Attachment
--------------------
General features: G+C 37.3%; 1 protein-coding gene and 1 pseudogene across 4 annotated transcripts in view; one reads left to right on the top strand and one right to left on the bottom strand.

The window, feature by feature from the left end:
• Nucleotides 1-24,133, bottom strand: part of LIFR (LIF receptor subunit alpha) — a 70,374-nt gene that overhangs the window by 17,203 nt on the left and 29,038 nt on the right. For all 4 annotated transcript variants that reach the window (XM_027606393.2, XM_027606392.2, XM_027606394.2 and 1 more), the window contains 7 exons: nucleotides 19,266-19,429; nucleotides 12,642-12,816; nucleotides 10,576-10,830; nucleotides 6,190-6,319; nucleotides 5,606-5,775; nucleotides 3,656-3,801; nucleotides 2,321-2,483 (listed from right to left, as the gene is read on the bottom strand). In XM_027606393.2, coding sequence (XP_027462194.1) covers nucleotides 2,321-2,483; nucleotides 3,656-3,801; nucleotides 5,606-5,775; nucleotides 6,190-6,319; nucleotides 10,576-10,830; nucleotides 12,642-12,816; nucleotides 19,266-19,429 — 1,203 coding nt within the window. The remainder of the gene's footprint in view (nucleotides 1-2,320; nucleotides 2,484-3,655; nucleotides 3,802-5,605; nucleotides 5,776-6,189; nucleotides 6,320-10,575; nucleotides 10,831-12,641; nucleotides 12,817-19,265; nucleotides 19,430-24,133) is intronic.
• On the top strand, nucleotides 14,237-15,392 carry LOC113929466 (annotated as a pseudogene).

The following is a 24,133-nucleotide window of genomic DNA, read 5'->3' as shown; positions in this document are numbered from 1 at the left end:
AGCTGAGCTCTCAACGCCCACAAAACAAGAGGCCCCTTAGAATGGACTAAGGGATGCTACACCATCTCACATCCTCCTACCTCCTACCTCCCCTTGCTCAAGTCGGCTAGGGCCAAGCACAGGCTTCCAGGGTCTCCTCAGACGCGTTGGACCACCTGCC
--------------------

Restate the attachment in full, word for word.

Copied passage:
General features: G+C 37.3%; 1 protein-coding gene and 1 pseudogene across 4 annotated transcripts in view; one reads left to right on the top strand and one right to left on the bottom strand.

The window, feature by feature from the left end:
• Nucleotides 1-24,133, bottom strand: part of LIFR (LIF receptor subunit alpha) — a 70,374-nt gene that overhangs the window by 17,203 nt on the left and 29,038 nt on the right. For all 4 annotated transcript variants that reach the window (XM_027606393.2, XM_027606392.2, XM_027606394.2 and 1 more), the window contains 7 exons: nucleotides 19,266-19,429; nucleotides 12,642-12,816; nucleotides 10,576-10,830; nucleotides 6,190-6,319; nucleotides 5,606-5,775; nucleotides 3,656-3,801; nucleotides 2,321-2,483 (listed from right to left, as the gene is read on the bottom strand). In XM_027606393.2, coding sequence (XP_027462194.1) covers nucleotides 2,321-2,483; nucleotides 3,656-3,801; nucleotides 5,606-5,775; nucleotides 6,190-6,319; nucleotides 10,576-10,830; nucleotides 12,642-12,816; nucleotides 19,266-19,429 — 1,203 coding nt within the window. The remainder of the gene's footprint in view (nucleotides 1-2,320; nucleotides 2,484-3,655; nucleotides 3,802-5,605; nucleotides 5,776-6,189; nucleotides 6,320-10,575; nucleotides 10,831-12,641; nucleotides 12,817-19,265; nucleotides 19,430-24,133) is intronic.
• On the top strand, nucleotides 14,237-15,392 carry LOC113929466 (annotated as a pseudogene).

The following is a 24,133-nucleotide window of genomic DNA, read 5'->3' as shown; positions in this document are numbered from 1 at the left end:
AGCTGAGCTCTCAACGCCCACAAAACAAGAGGCCCCTTAGAATGGACTAAGGGATGCTACACCATCTCACATCCTCCTACCTCCTACCTCCCCTTGCTCAAGTCGGCTAGGGCCAAGCACAGGCTTCCAGGGTCTCCTCAGACGCGTTGGACCACCTGCC